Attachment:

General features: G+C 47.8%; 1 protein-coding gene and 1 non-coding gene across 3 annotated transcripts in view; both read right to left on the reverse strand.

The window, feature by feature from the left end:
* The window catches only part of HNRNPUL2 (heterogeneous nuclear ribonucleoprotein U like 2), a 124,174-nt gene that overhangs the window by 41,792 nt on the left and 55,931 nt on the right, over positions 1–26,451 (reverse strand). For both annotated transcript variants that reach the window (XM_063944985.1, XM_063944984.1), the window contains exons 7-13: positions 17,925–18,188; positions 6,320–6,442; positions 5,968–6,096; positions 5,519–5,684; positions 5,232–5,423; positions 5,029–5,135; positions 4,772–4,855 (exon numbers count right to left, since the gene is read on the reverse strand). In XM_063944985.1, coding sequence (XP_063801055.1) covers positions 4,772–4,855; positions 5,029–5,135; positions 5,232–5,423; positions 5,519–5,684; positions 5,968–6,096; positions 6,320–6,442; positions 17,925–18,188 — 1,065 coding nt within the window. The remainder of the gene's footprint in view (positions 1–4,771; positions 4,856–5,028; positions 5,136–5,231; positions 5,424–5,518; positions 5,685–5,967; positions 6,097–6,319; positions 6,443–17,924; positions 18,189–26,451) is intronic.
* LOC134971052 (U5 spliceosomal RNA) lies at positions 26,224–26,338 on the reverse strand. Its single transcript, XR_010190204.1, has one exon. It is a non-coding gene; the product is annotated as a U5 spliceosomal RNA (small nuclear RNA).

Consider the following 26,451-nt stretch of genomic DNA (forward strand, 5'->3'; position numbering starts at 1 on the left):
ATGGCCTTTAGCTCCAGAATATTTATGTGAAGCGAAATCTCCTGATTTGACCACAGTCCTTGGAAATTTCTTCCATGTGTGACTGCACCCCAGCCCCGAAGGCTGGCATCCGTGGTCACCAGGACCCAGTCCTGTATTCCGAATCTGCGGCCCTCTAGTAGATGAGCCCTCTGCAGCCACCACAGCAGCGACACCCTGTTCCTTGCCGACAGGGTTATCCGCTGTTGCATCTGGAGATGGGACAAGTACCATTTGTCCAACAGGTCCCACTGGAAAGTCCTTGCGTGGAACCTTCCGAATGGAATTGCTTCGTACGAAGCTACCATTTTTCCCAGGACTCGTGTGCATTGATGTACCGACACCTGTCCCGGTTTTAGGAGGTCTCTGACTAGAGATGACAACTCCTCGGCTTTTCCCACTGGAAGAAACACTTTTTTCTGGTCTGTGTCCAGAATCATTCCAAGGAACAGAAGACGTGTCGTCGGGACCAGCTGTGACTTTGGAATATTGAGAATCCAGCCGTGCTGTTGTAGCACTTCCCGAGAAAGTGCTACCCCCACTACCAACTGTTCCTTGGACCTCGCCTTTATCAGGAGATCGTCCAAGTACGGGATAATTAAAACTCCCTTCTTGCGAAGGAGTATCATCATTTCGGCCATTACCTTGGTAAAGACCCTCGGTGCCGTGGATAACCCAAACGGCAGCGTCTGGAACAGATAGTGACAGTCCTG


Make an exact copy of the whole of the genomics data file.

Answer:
General features: G+C 47.8%; 1 protein-coding gene and 1 non-coding gene across 3 annotated transcripts in view; both read right to left on the reverse strand.

The window, feature by feature from the left end:
* The window catches only part of HNRNPUL2 (heterogeneous nuclear ribonucleoprotein U like 2), a 124,174-nt gene that overhangs the window by 41,792 nt on the left and 55,931 nt on the right, over positions 1–26,451 (reverse strand). For both annotated transcript variants that reach the window (XM_063944985.1, XM_063944984.1), the window contains exons 7-13: positions 17,925–18,188; positions 6,320–6,442; positions 5,968–6,096; positions 5,519–5,684; positions 5,232–5,423; positions 5,029–5,135; positions 4,772–4,855 (exon numbers count right to left, since the gene is read on the reverse strand). In XM_063944985.1, coding sequence (XP_063801055.1) covers positions 4,772–4,855; positions 5,029–5,135; positions 5,232–5,423; positions 5,519–5,684; positions 5,968–6,096; positions 6,320–6,442; positions 17,925–18,188 — 1,065 coding nt within the window. The remainder of the gene's footprint in view (positions 1–4,771; positions 4,856–5,028; positions 5,136–5,231; positions 5,424–5,518; positions 5,685–5,967; positions 6,097–6,319; positions 6,443–17,924; positions 18,189–26,451) is intronic.
* LOC134971052 (U5 spliceosomal RNA) lies at positions 26,224–26,338 on the reverse strand. Its single transcript, XR_010190204.1, has one exon. It is a non-coding gene; the product is annotated as a U5 spliceosomal RNA (small nuclear RNA).

Consider the following 26,451-nt stretch of genomic DNA (forward strand, 5'->3'; position numbering starts at 1 on the left):
ATGGCCTTTAGCTCCAGAATATTTATGTGAAGCGAAATCTCCTGATTTGACCACAGTCCTTGGAAATTTCTTCCATGTGTGACTGCACCCCAGCCCCGAAGGCTGGCATCCGTGGTCACCAGGACCCAGTCCTGTATTCCGAATCTGCGGCCCTCTAGTAGATGAGCCCTCTGCAGCCACCACAGCAGCGACACCCTGTTCCTTGCCGACAGGGTTATCCGCTGTTGCATCTGGAGATGGGACAAGTACCATTTGTCCAACAGGTCCCACTGGAAAGTCCTTGCGTGGAACCTTCCGAATGGAATTGCTTCGTACGAAGCTACCATTTTTCCCAGGACTCGTGTGCATTGATGTACCGACACCTGTCCCGGTTTTAGGAGGTCTCTGACTAGAGATGACAACTCCTCGGCTTTTCCCACTGGAAGAAACACTTTTTTCTGGTCTGTGTCCAGAATCATTCCAAGGAACAGAAGACGTGTCGTCGGGACCAGCTGTGACTTTGGAATATTGAGAATCCAGCCGTGCTGTTGTAGCACTTCCCGAGAAAGTGCTACCCCCACTACCAACTGTTCCTTGGACCTCGCCTTTATCAGGAGATCGTCCAAGTACGGGATAATTAAAACTCCCTTCTTGCGAAGGAGTATCATCATTTCGGCCATTACCTTGGTAAAGACCCTCGGTGCCGTGGATAACCCAAACGGCAGCGTCTGGAACAGATAGTGACAGTCCTG